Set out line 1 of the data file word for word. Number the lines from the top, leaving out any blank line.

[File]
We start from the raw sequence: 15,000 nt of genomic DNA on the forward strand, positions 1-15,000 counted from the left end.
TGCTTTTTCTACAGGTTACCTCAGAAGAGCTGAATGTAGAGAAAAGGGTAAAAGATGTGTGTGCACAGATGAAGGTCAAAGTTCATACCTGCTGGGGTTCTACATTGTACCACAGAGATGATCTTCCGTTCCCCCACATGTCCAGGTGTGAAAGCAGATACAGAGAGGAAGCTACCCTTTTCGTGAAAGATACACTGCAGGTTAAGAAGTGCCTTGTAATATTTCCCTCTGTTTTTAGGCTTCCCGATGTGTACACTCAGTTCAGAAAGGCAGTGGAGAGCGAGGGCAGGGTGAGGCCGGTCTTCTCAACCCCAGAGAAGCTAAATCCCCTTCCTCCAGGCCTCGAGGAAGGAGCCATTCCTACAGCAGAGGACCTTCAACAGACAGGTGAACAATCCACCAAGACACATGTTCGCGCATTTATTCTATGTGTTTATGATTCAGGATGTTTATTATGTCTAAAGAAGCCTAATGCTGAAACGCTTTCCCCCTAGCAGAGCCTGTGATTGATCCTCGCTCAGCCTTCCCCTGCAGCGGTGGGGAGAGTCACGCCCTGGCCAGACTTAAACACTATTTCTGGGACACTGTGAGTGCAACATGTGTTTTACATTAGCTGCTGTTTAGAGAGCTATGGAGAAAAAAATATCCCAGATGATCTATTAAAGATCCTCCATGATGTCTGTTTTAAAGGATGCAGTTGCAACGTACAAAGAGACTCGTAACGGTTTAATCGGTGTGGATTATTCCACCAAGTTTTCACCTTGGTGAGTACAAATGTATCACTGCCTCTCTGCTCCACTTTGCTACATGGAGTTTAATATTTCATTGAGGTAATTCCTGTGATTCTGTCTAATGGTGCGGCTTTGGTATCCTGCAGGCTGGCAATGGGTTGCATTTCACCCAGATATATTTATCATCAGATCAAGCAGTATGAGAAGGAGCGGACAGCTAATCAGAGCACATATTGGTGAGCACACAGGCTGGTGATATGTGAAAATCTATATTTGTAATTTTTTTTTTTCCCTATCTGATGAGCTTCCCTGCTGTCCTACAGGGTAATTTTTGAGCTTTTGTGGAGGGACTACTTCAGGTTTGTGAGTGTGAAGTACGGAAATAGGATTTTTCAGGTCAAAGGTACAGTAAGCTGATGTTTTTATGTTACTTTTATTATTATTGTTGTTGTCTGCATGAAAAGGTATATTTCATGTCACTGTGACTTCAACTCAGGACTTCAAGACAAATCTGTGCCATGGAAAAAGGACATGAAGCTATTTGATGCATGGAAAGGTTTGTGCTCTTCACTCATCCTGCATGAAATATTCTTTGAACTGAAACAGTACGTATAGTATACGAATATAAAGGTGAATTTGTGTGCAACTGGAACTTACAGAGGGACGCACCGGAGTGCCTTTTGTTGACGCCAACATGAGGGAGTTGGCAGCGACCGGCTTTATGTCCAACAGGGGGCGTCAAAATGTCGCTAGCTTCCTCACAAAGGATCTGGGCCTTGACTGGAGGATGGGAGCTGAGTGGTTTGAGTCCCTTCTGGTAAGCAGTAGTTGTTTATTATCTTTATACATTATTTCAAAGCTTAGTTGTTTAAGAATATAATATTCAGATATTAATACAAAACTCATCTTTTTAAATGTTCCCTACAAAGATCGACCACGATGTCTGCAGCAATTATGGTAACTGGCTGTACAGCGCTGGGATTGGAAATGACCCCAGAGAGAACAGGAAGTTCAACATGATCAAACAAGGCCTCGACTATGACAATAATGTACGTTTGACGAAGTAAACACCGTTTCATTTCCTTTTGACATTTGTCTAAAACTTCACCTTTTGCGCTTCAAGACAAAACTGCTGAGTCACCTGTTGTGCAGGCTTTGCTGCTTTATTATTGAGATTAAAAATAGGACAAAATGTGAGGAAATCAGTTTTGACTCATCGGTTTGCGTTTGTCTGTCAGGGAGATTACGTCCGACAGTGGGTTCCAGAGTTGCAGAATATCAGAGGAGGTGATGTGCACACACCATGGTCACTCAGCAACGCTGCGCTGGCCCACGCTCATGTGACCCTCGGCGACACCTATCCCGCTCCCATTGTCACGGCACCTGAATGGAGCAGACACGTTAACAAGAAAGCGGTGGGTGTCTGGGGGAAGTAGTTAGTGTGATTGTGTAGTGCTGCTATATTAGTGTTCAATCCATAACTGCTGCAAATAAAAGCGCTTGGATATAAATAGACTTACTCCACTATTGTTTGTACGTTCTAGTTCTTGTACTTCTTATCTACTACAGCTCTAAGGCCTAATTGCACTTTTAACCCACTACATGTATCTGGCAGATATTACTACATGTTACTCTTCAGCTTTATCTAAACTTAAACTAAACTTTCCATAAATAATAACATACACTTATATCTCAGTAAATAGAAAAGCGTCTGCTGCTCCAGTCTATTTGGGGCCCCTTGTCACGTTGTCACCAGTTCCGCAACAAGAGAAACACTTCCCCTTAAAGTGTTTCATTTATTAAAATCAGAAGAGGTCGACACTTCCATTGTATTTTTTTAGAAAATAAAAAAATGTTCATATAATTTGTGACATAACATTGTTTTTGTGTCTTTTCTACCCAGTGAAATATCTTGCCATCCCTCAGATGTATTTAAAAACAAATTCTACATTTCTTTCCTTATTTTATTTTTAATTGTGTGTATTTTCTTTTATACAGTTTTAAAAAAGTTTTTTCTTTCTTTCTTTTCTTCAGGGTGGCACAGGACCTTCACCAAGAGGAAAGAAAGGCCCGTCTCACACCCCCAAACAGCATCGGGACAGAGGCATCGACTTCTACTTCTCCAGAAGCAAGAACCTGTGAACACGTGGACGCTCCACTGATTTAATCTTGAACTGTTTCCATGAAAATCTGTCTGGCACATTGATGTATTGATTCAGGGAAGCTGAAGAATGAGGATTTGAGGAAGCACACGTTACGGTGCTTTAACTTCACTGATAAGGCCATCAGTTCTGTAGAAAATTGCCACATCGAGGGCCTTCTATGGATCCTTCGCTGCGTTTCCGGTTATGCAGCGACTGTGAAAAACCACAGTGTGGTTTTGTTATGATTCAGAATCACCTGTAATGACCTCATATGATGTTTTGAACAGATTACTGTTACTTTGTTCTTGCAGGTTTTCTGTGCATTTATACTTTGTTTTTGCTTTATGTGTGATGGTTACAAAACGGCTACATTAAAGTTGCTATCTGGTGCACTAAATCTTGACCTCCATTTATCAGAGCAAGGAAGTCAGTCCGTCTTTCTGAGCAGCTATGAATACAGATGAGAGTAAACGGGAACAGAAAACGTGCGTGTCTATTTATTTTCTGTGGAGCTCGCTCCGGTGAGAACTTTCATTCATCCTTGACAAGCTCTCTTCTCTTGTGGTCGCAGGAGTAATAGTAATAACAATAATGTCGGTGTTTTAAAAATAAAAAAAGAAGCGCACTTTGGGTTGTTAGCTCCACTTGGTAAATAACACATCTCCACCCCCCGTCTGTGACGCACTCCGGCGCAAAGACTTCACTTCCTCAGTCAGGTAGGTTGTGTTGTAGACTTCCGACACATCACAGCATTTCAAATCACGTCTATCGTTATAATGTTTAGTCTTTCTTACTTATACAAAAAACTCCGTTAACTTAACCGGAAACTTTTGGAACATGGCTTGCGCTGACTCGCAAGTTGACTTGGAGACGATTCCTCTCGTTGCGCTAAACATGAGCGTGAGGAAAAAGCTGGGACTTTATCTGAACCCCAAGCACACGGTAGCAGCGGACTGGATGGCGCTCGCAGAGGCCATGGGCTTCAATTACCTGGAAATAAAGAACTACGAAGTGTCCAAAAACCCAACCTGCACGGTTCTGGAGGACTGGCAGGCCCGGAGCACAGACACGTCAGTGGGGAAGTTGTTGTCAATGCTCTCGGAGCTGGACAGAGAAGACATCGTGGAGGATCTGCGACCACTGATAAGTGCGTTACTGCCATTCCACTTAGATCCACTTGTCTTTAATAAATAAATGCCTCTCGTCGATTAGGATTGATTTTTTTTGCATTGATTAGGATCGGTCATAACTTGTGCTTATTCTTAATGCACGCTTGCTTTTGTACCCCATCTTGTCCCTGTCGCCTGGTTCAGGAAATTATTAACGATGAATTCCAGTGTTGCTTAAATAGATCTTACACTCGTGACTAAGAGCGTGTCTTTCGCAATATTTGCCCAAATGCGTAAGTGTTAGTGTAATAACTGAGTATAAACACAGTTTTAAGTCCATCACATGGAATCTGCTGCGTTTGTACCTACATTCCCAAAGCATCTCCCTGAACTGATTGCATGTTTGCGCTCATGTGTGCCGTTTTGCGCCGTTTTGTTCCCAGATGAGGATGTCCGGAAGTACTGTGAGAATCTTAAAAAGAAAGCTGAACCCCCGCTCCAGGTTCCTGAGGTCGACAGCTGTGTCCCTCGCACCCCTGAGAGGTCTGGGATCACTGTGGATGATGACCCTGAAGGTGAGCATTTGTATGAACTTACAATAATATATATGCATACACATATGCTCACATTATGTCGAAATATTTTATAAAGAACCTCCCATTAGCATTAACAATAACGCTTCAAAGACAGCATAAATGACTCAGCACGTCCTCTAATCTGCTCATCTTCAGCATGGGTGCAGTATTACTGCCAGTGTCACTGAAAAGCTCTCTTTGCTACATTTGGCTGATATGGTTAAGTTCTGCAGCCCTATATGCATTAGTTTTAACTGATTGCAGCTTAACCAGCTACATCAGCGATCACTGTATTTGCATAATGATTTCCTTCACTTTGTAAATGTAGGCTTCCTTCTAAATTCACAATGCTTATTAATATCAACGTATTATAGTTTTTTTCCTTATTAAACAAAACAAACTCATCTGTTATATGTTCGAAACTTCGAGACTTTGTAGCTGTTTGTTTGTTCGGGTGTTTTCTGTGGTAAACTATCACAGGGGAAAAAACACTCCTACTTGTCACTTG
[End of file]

We start from the raw sequence: 15,000 nt of genomic DNA on the forward strand, positions 1-15,000 counted from the left end.